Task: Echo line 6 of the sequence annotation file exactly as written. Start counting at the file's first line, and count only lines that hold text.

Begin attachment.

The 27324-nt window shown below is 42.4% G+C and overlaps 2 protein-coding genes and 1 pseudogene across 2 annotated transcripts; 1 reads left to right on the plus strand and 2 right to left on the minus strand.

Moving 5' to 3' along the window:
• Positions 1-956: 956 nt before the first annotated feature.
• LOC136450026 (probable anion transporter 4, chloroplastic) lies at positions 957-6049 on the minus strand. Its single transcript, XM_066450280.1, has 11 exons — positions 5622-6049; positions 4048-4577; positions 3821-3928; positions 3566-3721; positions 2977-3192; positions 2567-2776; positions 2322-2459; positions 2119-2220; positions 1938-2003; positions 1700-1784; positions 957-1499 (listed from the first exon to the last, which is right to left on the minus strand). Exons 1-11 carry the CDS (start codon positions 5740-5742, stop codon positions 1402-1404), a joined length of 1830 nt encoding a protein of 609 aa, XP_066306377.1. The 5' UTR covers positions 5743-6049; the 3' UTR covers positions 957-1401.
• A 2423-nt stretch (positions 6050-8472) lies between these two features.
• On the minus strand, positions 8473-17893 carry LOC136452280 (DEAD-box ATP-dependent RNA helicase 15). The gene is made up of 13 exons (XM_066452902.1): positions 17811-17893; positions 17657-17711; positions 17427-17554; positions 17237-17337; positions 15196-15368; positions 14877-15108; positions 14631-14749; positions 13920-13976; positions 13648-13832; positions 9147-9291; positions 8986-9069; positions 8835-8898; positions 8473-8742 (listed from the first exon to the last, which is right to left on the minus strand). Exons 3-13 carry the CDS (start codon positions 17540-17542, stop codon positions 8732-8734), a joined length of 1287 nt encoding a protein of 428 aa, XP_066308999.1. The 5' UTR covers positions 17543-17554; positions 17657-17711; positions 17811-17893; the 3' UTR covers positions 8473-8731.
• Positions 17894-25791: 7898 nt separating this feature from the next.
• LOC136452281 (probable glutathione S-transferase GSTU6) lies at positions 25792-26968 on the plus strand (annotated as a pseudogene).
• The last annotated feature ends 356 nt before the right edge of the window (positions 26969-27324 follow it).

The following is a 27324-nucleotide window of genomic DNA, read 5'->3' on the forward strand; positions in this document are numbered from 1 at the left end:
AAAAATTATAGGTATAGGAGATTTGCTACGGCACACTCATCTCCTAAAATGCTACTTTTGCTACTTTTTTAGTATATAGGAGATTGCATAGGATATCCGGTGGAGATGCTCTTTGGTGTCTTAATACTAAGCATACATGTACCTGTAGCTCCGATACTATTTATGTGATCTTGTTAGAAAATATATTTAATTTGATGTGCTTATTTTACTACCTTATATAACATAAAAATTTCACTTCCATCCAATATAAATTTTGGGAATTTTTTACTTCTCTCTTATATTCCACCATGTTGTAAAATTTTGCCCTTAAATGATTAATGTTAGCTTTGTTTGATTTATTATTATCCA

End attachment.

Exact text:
• On the minus strand, positions 8473-17893 carry LOC136452280 (DEAD-box ATP-dependent RNA helicase 15). The gene is made up of 13 exons (XM_066452902.1): positions 17811-17893; positions 17657-17711; positions 17427-17554; positions 17237-17337; positions 15196-15368; positions 14877-15108; positions 14631-14749; positions 13920-13976; positions 13648-13832; positions 9147-9291; positions 8986-9069; positions 8835-8898; positions 8473-8742 (listed from the first exon to the last, which is right to left on the minus strand). Exons 3-13 carry the CDS (start codon positions 17540-17542, stop codon positions 8732-8734), a joined length of 1287 nt encoding a protein of 428 aa, XP_066308999.1. The 5' UTR covers positions 17543-17554; positions 17657-17711; positions 17811-17893; the 3' UTR covers positions 8473-8731.